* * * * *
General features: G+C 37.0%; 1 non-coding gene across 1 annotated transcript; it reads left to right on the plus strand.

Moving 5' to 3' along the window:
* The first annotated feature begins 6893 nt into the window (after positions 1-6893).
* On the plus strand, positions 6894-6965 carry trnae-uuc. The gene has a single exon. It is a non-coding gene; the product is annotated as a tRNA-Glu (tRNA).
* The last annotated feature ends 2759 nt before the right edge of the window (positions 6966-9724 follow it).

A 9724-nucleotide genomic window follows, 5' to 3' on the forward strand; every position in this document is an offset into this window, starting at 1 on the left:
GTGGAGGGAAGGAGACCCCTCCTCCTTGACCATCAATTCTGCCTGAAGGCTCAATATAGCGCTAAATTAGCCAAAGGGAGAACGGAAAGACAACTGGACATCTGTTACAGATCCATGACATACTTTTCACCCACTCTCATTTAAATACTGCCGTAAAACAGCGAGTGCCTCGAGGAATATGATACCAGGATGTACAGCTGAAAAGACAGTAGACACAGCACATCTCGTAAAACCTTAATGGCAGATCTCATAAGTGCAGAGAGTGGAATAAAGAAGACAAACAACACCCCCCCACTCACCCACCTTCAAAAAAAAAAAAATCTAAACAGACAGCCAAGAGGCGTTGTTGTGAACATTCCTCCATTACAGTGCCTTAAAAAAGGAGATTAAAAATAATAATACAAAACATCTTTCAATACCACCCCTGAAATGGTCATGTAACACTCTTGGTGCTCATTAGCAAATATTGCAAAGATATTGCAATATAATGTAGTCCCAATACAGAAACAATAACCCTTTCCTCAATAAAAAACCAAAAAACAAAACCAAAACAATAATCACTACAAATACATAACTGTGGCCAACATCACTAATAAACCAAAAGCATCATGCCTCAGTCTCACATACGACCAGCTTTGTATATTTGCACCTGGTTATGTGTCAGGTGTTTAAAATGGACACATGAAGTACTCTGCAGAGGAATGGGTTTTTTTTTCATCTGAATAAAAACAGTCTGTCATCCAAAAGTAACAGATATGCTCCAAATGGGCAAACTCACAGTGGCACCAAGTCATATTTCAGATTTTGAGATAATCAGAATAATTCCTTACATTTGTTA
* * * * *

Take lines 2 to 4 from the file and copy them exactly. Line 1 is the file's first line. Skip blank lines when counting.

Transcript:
Moving 5' to 3' along the window:
* The first annotated feature begins 6893 nt into the window (after positions 1-6893).
* On the plus strand, positions 6894-6965 carry trnae-uuc. The gene has a single exon. It is a non-coding gene; the product is annotated as a tRNA-Glu (tRNA).